Myrtle Hall In 1868, Hays won a special election to replace Charles W. Pierce, who was retiring from Congress. Hays served four terms representing Alabama’s Fourth District, which encompassed the western Black Belt from Sumter County to Autauga County. He was a staunch ally of his Republican constituents throughout his time in Congress. During his tenure, he decried the violent nature of western Alabama politics and requested that federal troops be sent to maintain peace and stability. Pleas from Hays and other southern Republicans resulted in the passage of the Congressional Enforcement Acts of 1870 and 1871, which attempted to protect the civil rights promised to African Americans by the Fourteenth and Fifteenth Amendments. These acts outlawed Klan violence, provided for federal oversight of local elections, and allowed the president to call militia troops to suppress Klan activities if necessary.
Violence against African Americans and other Republicans did not cease to be a powerful political weapon for Alabama Democrats, however. In 1874, the Democratic Party used race as a wedge issue in an organized campaign to defeat Republicans in state elections. In the summer, armed militants murdered two Sumter County Republicans, one black and one white. Hays cited the murders, along with other examples of violence and intimidation in his district, in a letter to Sen. Joseph Hawley of Connecticut. Hawley, also a newspaper editor, printed the correspondence to raise awareness of the circumstances in Alabama, and Hays endured much criticism as a result. Opponents accused him of lying about the severity of the situation just to secure more federal troops, which would in turn benefit the Republican Party. The Hays-Hawley letter later was found to contain several overblown and even outright false accusations. Nevertheless, it did point to the tactics of violence and intimidation used by militant Democrats. Hays won reelection in 1874, defeating Democratic candidate James Taylor Jones by a large majority, but the fate of the Alabama Republican Party was in doubt. Democrats, known variously as Bourbons and Redeemers, succeeded in retaking power in the state, winning the governorship as well as majorities in the legislature. Hays served out his term and returned home to Eutaw; Charles Shelley won the open seat in 1876.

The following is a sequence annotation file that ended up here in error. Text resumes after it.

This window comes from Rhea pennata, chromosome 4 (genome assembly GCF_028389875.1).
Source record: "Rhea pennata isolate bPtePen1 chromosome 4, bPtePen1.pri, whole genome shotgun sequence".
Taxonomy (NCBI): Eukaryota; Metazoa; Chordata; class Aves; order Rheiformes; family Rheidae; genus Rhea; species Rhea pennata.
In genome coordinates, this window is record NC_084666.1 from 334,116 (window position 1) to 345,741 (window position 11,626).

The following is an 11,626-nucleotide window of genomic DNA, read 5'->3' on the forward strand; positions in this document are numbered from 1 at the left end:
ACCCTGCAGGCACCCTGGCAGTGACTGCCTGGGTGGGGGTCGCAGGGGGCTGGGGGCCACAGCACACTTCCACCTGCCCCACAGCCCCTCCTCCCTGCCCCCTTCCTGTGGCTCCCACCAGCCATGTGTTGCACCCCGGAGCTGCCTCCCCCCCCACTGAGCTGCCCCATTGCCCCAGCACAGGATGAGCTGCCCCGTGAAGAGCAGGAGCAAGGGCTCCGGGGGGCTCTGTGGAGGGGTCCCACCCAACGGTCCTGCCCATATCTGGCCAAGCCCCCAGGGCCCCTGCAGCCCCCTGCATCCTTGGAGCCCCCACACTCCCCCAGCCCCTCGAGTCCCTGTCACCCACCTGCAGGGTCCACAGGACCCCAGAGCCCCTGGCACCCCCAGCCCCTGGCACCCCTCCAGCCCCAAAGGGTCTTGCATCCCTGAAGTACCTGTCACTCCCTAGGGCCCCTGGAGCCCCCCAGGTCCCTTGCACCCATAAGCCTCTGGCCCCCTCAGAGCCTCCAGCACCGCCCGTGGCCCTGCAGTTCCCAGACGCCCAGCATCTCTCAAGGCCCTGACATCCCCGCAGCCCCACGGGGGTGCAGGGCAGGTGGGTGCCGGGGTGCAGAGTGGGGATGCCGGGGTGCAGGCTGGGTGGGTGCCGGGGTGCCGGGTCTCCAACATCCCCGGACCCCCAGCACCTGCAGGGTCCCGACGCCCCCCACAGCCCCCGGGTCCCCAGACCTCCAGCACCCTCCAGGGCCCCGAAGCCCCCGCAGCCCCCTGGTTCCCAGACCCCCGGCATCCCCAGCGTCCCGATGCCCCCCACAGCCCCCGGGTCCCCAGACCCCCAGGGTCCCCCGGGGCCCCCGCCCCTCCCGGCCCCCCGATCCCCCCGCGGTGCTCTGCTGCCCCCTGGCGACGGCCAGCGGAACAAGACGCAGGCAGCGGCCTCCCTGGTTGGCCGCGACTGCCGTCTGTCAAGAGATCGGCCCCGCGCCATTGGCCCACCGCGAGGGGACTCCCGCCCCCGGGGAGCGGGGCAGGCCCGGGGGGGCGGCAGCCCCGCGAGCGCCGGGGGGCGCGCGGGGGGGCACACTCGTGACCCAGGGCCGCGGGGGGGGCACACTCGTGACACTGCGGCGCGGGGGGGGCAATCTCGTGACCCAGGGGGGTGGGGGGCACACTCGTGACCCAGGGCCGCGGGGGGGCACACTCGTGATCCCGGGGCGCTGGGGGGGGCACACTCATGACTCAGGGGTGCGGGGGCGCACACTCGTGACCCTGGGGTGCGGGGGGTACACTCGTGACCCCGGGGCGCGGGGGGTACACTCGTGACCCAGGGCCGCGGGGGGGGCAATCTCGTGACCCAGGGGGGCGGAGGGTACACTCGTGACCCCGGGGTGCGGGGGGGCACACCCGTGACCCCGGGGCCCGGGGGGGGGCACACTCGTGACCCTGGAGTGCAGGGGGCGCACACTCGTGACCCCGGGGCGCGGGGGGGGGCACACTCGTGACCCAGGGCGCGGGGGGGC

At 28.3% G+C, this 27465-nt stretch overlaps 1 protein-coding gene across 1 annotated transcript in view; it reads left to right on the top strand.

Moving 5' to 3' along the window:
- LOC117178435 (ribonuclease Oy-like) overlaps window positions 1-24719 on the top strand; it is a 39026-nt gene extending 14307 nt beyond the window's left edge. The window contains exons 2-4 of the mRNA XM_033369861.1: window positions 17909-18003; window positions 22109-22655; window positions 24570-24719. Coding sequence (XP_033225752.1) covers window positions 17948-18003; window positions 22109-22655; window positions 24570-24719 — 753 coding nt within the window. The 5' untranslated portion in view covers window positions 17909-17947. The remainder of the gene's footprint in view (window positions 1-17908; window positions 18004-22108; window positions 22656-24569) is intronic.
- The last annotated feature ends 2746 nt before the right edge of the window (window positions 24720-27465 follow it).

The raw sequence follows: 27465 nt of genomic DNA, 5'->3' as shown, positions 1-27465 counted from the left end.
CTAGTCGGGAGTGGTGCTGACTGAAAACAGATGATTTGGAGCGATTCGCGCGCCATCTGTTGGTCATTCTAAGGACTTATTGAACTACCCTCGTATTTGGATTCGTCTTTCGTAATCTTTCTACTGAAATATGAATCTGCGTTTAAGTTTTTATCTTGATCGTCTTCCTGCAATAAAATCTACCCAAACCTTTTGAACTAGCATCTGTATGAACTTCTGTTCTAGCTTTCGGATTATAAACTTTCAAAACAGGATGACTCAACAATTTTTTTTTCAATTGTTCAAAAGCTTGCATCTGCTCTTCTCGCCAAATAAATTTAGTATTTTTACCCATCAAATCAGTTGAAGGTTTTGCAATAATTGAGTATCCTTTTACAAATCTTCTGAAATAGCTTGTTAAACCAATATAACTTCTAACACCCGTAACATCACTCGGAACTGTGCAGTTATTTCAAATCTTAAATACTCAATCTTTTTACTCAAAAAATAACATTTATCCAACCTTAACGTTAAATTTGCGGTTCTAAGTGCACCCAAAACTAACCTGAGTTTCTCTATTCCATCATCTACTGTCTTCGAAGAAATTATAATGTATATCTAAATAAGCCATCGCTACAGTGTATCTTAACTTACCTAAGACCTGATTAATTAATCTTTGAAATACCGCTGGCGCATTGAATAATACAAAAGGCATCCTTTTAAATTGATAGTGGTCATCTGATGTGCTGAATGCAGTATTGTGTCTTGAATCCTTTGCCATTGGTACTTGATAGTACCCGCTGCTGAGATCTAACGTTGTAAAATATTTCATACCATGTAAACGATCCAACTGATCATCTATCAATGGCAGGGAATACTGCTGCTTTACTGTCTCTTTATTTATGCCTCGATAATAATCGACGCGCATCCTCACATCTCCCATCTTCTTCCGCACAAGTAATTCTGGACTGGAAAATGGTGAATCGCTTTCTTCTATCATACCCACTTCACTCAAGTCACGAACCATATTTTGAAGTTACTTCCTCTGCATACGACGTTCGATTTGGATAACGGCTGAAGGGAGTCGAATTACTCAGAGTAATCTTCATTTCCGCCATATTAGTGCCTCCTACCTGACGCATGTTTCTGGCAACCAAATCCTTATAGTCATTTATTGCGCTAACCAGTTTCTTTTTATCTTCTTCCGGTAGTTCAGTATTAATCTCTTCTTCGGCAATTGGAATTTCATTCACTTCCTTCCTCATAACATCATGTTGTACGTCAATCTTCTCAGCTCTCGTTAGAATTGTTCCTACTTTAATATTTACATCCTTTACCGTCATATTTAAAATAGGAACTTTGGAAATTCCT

Hays died on June 24, 1879, at his Myrtle Hall home and was buried next to his father on the Hays Mount plantation. Myrtle Hall (ca. 1830) was documented by the Historical American Building Survey in 1936 and listed on the National Register of Historic Places in 1982.
Rogers, William W. Black Belt Scalawag: Charles Hays and the Southern Republicans in the Era of Reconstruction. Athens: University of Georgia Press, 1993.
———. Rogers, Warren William. “Politics Is Mighty Uncertain”: Charles Hays Goes to Congress. Alabama Review 69 (January 2016): 26-53.
Wiggins, Sarah W. The Scalawag in Alabama Politics, 1865-1881. Tuscaloosa: University of Alabama Press, 1977.